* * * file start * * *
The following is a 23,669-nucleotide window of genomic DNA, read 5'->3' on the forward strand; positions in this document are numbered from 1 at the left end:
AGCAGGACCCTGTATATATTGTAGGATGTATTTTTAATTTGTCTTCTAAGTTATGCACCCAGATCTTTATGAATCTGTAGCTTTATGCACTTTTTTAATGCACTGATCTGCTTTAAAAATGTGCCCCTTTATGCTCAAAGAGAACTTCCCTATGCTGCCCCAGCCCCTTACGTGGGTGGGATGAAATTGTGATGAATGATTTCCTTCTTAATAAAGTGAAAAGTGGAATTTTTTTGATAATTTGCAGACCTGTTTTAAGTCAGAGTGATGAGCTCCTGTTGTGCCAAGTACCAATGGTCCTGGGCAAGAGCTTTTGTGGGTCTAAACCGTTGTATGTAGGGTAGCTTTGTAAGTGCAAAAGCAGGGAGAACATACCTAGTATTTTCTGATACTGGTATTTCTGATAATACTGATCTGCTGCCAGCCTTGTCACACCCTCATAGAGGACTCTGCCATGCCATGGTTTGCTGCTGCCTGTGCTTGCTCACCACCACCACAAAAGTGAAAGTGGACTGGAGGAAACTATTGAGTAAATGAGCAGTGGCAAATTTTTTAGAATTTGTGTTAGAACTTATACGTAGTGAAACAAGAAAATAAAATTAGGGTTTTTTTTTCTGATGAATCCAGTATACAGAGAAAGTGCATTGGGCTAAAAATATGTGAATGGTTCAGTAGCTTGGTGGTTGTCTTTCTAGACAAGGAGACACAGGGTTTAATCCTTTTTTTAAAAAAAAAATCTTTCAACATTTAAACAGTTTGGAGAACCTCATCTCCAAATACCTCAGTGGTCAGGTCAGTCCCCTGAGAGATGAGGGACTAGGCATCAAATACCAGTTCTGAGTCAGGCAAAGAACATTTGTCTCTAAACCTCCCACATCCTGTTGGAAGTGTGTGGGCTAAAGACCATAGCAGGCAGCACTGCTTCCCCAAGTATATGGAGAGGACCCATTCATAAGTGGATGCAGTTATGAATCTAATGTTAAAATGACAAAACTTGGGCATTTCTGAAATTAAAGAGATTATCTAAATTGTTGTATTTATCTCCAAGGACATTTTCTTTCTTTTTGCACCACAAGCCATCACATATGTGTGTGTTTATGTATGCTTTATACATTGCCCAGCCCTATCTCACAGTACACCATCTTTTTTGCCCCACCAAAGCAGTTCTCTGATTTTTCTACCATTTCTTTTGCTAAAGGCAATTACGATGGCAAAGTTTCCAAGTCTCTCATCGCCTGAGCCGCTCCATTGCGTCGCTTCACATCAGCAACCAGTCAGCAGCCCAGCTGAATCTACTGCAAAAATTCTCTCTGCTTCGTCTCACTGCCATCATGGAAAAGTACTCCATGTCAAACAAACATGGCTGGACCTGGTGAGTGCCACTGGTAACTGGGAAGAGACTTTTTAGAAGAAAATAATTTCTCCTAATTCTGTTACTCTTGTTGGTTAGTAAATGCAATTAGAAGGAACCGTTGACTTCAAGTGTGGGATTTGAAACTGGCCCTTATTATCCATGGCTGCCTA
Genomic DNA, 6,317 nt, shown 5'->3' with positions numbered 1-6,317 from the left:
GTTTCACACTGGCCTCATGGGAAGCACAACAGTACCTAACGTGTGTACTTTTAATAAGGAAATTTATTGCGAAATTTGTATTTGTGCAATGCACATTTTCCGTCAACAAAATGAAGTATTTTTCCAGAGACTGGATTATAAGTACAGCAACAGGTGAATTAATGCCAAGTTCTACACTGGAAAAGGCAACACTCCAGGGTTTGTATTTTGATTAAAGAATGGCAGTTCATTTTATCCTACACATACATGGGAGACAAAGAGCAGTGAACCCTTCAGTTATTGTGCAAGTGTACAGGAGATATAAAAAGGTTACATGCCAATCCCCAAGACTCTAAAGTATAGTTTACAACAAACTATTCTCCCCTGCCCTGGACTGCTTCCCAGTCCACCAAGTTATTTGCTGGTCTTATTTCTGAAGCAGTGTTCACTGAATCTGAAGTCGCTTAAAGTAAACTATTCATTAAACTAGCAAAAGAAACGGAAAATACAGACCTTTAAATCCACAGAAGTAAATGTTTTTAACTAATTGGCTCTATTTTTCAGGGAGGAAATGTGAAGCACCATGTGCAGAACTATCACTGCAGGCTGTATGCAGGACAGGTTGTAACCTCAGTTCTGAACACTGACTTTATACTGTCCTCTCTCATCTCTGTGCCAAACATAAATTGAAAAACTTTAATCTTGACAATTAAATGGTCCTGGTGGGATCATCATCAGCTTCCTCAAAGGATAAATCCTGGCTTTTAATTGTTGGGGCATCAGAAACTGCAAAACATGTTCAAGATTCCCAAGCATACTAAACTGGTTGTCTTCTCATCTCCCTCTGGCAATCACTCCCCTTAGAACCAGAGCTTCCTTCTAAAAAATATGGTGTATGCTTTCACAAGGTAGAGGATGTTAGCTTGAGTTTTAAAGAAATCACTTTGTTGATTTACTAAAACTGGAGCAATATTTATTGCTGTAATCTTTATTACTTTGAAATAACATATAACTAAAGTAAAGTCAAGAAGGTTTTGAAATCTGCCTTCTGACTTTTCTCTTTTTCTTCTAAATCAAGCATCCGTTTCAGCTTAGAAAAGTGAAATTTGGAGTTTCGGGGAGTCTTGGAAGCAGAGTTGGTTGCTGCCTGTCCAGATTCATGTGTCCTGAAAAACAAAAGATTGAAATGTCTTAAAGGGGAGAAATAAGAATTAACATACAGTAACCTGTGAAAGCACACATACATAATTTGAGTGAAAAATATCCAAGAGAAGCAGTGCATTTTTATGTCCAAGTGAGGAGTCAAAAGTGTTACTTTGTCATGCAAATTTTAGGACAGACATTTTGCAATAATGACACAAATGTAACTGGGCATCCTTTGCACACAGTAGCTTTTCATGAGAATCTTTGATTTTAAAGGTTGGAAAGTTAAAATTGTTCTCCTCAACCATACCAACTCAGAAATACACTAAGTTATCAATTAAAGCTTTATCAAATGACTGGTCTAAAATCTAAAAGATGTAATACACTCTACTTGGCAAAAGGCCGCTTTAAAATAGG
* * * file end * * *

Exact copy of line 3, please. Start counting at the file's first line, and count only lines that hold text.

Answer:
Genomic DNA, 6,317 nt, shown 5'->3' with positions numbered 1-6,317 from the left: